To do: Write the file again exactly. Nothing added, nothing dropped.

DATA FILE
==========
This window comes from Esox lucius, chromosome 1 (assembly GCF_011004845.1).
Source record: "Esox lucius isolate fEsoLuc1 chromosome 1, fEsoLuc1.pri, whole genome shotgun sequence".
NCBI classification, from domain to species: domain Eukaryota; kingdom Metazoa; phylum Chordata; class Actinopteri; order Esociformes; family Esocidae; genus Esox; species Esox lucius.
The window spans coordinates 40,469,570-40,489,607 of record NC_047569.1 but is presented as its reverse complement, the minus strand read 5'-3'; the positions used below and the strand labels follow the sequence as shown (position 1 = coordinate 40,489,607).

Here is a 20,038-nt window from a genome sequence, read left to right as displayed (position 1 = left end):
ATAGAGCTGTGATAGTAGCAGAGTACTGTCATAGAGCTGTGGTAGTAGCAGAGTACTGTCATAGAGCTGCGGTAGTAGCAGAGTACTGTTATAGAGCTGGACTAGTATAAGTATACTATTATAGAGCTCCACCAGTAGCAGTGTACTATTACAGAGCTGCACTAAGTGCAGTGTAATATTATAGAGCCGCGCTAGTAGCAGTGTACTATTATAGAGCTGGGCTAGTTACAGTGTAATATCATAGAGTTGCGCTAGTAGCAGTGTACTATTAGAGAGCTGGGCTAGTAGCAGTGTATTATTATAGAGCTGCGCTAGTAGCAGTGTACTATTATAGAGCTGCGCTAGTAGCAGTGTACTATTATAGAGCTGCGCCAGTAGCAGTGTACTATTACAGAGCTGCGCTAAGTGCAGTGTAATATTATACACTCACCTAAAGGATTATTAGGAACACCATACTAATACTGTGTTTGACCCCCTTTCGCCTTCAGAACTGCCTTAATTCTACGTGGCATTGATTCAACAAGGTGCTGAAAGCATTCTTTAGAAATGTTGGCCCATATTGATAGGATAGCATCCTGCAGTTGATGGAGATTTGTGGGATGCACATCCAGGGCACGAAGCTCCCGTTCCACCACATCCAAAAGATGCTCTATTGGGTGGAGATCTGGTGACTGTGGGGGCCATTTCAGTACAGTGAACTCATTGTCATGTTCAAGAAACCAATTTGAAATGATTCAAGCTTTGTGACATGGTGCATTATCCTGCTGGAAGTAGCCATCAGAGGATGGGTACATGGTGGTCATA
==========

This window comes from Esox lucius, chromosome 1 (assembly GCF_011004845.1).
Source record: "Esox lucius isolate fEsoLuc1 chromosome 1, fEsoLuc1.pri, whole genome shotgun sequence".
NCBI classification, from domain to species: domain Eukaryota; kingdom Metazoa; phylum Chordata; class Actinopteri; order Esociformes; family Esocidae; genus Esox; species Esox lucius.
The window spans coordinates 40,469,570-40,489,607 of record NC_047569.1 but is presented as its reverse complement, the minus strand read 5'-3'; the positions used below and the strand labels follow the sequence as shown (position 1 = coordinate 40,489,607).

Here is a 20,038-nt window from a genome sequence, read left to right as displayed (position 1 = left end):
ATAGAGCTGTGATAGTAGCAGAGTACTGTCATAGAGCTGTGGTAGTAGCAGAGTACTGTCATAGAGCTGCGGTAGTAGCAGAGTACTGTTATAGAGCTGGACTAGTATAAGTATACTATTATAGAGCTCCACCAGTAGCAGTGTACTATTACAGAGCTGCACTAAGTGCAGTGTAATATTATAGAGCCGCGCTAGTAGCAGTGTACTATTATAGAGCTGGGCTAGTTACAGTGTAATATCATAGAGTTGCGCTAGTAGCAGTGTACTATTAGAGAGCTGGGCTAGTAGCAGTGTATTATTATAGAGCTGCGCTAGTAGCAGTGTACTATTATAGAGCTGCGCTAGTAGCAGTGTACTATTATAGAGCTGCGCCAGTAGCAGTGTACTATTACAGAGCTGCGCTAAGTGCAGTGTAATATTATACACTCACCTAAAGGATTATTAGGAACACCATACTAATACTGTGTTTGACCCCCTTTCGCCTTCAGAACTGCCTTAATTCTACGTGGCATTGATTCAACAAGGTGCTGAAAGCATTCTTTAGAAATGTTGGCCCATATTGATAGGATAGCATCCTGCAGTTGATGGAGATTTGTGGGATGCACATCCAGGGCACGAAGCTCCCGTTCCACCACATCCAAAAGATGCTCTATTGGGTGGAGATCTGGTGACTGTGGGGGCCATTTCAGTACAGTGAACTCATTGTCATGTTCAAGAAACCAATTTGAAATGATTCAAGCTTTGTGACATGGTGCATTATCCTGCTGGAAGTAGCCATCAGAGGATGGGTACATGGTGGTCATA